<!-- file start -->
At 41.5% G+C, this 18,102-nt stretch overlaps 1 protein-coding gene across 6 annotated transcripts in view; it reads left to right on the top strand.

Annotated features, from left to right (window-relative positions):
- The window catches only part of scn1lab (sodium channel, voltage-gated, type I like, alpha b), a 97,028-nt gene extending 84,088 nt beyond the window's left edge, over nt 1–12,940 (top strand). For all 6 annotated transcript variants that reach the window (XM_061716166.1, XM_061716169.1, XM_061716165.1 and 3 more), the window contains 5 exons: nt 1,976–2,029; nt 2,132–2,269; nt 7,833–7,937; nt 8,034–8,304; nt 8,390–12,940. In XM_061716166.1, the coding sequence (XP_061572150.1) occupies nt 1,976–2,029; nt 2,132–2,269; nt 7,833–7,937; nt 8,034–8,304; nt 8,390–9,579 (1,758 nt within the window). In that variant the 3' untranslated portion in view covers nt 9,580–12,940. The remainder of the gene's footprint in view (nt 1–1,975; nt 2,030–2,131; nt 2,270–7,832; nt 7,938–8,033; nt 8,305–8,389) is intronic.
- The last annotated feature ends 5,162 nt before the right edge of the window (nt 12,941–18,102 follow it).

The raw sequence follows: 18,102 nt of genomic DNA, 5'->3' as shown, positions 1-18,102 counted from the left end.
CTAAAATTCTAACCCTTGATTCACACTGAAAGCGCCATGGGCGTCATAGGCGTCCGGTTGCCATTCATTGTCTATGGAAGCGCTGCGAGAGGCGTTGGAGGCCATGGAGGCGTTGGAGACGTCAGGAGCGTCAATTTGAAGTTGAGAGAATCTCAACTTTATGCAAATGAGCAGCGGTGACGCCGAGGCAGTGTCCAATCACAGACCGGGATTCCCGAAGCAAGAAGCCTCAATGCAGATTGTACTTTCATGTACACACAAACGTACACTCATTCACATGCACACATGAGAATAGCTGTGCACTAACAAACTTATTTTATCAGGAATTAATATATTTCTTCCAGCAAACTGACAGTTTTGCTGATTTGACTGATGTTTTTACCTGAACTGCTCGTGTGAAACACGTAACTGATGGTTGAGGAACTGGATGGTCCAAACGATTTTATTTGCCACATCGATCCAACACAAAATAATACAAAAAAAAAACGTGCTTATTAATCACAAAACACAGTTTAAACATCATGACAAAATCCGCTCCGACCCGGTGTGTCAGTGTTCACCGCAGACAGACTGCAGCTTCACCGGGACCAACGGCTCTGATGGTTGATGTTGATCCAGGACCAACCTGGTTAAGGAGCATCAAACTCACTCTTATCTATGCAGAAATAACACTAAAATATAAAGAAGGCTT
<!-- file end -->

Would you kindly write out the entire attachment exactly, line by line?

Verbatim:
At 41.5% G+C, this 18,102-nt stretch overlaps 1 protein-coding gene across 6 annotated transcripts in view; it reads left to right on the top strand.

Annotated features, from left to right (window-relative positions):
- The window catches only part of scn1lab (sodium channel, voltage-gated, type I like, alpha b), a 97,028-nt gene extending 84,088 nt beyond the window's left edge, over nt 1–12,940 (top strand). For all 6 annotated transcript variants that reach the window (XM_061716166.1, XM_061716169.1, XM_061716165.1 and 3 more), the window contains 5 exons: nt 1,976–2,029; nt 2,132–2,269; nt 7,833–7,937; nt 8,034–8,304; nt 8,390–12,940. In XM_061716166.1, the coding sequence (XP_061572150.1) occupies nt 1,976–2,029; nt 2,132–2,269; nt 7,833–7,937; nt 8,034–8,304; nt 8,390–9,579 (1,758 nt within the window). In that variant the 3' untranslated portion in view covers nt 9,580–12,940. The remainder of the gene's footprint in view (nt 1–1,975; nt 2,030–2,131; nt 2,270–7,832; nt 7,938–8,033; nt 8,305–8,389) is intronic.
- The last annotated feature ends 5,162 nt before the right edge of the window (nt 12,941–18,102 follow it).

The raw sequence follows: 18,102 nt of genomic DNA, 5'->3' as shown, positions 1-18,102 counted from the left end.
CTAAAATTCTAACCCTTGATTCACACTGAAAGCGCCATGGGCGTCATAGGCGTCCGGTTGCCATTCATTGTCTATGGAAGCGCTGCGAGAGGCGTTGGAGGCCATGGAGGCGTTGGAGACGTCAGGAGCGTCAATTTGAAGTTGAGAGAATCTCAACTTTATGCAAATGAGCAGCGGTGACGCCGAGGCAGTGTCCAATCACAGACCGGGATTCCCGAAGCAAGAAGCCTCAATGCAGATTGTACTTTCATGTACACACAAACGTACACTCATTCACATGCACACATGAGAATAGCTGTGCACTAACAAACTTATTTTATCAGGAATTAATATATTTCTTCCAGCAAACTGACAGTTTTGCTGATTTGACTGATGTTTTTACCTGAACTGCTCGTGTGAAACACGTAACTGATGGTTGAGGAACTGGATGGTCCAAACGATTTTATTTGCCACATCGATCCAACACAAAATAATACAAAAAAAAAACGTGCTTATTAATCACAAAACACAGTTTAAACATCATGACAAAATCCGCTCCGACCCGGTGTGTCAGTGTTCACCGCAGACAGACTGCAGCTTCACCGGGACCAACGGCTCTGATGGTTGATGTTGATCCAGGACCAACCTGGTTAAGGAGCATCAAACTCACTCTTATCTATGCAGAAATAACACTAAAATATAAAGAAGGCTT